Fourteen-year-olds racing toward mandatory retirement.
by Melissa Keith
Standardbreds are renowned for their longevity, but few race all the way to their official 15th birthday. This year in North America, 64 pacers, 17 trotters, and a double-gaited performer made at least one start in their final year of pari-mutuel eligibility. Anderlecht (p, 9, 1:48.0f; $977,723) leads the pack in seasonal victories (18 at press time) and earnings ($37,574). The 14-year-old Cams Card Shark gelding has recently dominated Maine’s $4,000 claiming ranks, with negligible risk of being claimed. Anderlecht, 48-time winner Must Be the Bunny (p, 8, 1:51.2f; $310,343 ), and other locals on the brink of mandatory retirement will be celebrated with a Dec. 1 ceremony at Scarborough Downs.
Shawn Wiles, the director of racing and facilities at Monticello Raceway, confirmed that Monticello’s traditional Au Revoir race, restricted to 14-year-old trotters and pacers, will be carded next month — if it fills. The headline-generating Au Revoir Pace debuted in 1991, although it has been cancelled more often than it has been raced in its 28-year history. An insufficient number of entries has been the norm: In 2004, the New York State Racing and Wagering Board approved a pari-mutuel farewell match race between The Suleiman N and Troy D. In 2005, it took permission from the Board and horse owners to assemble a bettable seven-horse field combining trotters and pacers.
There are simply not very many 14-year-olds dashing through the snow in late December. (None are presently active at snow-free Pompano Park or Cal Expo, either.)
“We have not been able to fill the [Au Revoir] race in several years,” said Wiles. “[But] with the abundance of 14-year-olds on hand this year, we intend to give it a go.” A total of 43 horses in their final year of eligibility had raced in North America this November, suggesting the “Mighty M” might be saying hello to a 2019 Au Revoir.
PEI horseman Jeff Lilley says there’s a reason why farewell races for retiring horses are difficult to assemble. He owns Kendal Python (p, 5, 1:58.4h; $58,468), a 25-year-old “lawn ornament” with 494 lifetime starts. “He retired with the most starts in North America,” said Lilley. “I claimed him when he was four, in the bottom claimer at Summerside, the $1,500 claimer. He kind of started my career, in a sense. He kept me sober. He gave me some kind of project, something to keep my mind occupied. He saved my life, in some respects.”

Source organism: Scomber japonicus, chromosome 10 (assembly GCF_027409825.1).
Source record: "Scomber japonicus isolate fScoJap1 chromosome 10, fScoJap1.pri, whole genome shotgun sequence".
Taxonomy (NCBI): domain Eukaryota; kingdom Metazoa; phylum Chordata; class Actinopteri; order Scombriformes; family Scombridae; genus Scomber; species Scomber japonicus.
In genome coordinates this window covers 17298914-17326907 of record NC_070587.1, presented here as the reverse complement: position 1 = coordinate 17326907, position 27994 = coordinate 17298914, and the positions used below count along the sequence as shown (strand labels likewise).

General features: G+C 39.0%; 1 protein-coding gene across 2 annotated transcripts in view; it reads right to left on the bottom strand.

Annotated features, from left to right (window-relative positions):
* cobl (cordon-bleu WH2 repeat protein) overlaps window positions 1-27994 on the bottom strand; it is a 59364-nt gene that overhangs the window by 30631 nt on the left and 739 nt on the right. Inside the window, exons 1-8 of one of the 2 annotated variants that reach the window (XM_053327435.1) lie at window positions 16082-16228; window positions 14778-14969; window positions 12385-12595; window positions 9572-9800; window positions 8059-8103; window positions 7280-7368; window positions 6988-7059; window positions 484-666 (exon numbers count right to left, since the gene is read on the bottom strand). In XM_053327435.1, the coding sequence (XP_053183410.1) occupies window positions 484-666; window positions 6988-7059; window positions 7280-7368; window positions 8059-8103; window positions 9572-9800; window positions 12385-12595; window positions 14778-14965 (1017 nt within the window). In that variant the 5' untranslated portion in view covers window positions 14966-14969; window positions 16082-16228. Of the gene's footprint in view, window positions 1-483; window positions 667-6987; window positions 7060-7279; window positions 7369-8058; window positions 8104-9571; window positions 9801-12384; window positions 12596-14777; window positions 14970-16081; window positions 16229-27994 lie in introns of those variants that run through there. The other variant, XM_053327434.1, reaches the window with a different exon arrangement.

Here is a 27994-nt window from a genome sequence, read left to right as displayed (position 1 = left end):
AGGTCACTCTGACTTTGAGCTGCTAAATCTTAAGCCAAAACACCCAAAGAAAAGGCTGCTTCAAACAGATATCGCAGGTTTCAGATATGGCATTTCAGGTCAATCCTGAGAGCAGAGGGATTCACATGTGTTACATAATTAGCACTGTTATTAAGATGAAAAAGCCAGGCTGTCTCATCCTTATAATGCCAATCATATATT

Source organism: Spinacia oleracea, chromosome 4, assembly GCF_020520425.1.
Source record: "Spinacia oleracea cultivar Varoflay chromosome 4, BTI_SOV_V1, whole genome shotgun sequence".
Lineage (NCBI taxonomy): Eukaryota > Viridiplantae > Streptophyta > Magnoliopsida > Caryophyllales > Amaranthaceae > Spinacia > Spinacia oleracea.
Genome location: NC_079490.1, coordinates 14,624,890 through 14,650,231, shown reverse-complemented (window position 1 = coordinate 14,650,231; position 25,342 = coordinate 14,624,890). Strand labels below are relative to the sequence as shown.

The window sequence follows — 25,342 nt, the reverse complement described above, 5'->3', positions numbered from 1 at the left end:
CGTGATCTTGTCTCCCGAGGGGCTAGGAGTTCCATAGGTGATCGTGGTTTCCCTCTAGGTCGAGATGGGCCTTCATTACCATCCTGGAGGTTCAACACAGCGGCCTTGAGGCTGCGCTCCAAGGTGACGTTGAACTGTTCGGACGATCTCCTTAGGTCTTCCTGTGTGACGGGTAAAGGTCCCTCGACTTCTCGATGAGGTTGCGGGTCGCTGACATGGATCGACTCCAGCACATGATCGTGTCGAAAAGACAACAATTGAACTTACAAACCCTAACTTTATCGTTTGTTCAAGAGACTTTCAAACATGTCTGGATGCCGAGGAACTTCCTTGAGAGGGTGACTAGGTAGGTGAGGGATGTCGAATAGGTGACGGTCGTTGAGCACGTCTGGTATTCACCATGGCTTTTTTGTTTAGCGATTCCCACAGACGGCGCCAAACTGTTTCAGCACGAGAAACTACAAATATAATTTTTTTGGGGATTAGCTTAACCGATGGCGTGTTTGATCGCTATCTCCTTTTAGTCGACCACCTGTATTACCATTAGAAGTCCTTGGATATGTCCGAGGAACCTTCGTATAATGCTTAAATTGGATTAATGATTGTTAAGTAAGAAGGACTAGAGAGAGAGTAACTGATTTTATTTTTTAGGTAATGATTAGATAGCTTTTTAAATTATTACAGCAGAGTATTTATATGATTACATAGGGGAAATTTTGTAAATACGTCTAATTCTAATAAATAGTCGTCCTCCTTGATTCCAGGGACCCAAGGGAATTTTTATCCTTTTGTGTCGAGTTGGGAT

At age five, Kendal Python went from competing at Hippodrome de Montreal to racing at Truro Raceway, with only a short rest between. The Topnotcher gelding hit the board 21 times in 57 starts that season, with nine victories. Owner/trainer Lilley proudly noted that his pacer had to qualify just once in five years. But as time went by, he observed that Kendal Python went from being “a little goofy in the post parade” to becoming more of a handful, even after getting “a major overhaul” from veterinarian/trainer Dr. Ian Moore.
At age 12, Kendal Python took on 14-year-old Conrad Seelster in Rideau Carleton Raceway’s 2006 “Clash of the Iron Horses.” Lilley drove his gelding in the non-wagering New Year’s Eve match race, well-publicized as a “Maritimes vs. Ontario” challenge and carrying a $2,000 purse. Conrad Seelster and driver Jeff Houghton set a slow early tempo; Lilley blindswitched his rival with a late inside move in the race’s final strides. Conrad Seelster held on over Kendal Python, who finished a fast-closing second in the memorable 2:06.1f mile. Lilley had one regret afterwards: “I wish we had gone to the half in :56 that day.”
Keeping a 13- or 14-year-old racehorse competitive at any level is difficult because of today’s high speed and demanding stakes schedule for young horses, noted the Island horseman. “Management is everything. A lot of them are emptied out at two and three,” he said. Even if physical issues are not troubling an older horse, keeping the trotter or pacer mentally dialled-in poses a challenge. With the headstrong Kendal Python, “Late in his career, every year, trying to bring him back was worse and worse and worse. Sometimes he would jog a mile and that was it. You had no choice — he was coming off the track. He had a quota, and that was it.”
As Kendal Python raced into his teen years, his craftiness became a headache for his trainer and occasional driver. “At the end of it, he got to be… I guess the nice word for it is ‘sour,’” said Lilley. “He knew me by the book and wouldn’t try for me at all. I probably should have quit with him after that [Clash of the Iron Horses].” The teenaged gelding’s attitude toward his job had changed, making Lilley’s more difficult. “But I’ll tell you what he taught me: how to keep a horse fresh. Because with him, you had to keep changing things up all the time: bridle, bedding, stall location…”
Kendal Python went winless in his final season on the track, which concluded at Truro Raceway on December 21, 2008. He recorded his last victory the previous August, with Lilley driving, at Red Shores Charlottetown. Today, the “Iron Horse” is an occasional saddle horse and “really, really good with babies” from Lilley’s broodmares. “He’s pretty much boss here,” said his proud owner. “I’d like to take him on a trail ride sometime, because he’d probably really enjoy it.”
The calendar is now more important than the teletimer for the still-racing foals of 2005. Owners of active 14-year-olds can watch industry media for a chance to send them out in style: A call for entries to Monticello Raceway’s 2019 Au Revoir race will circulate next month.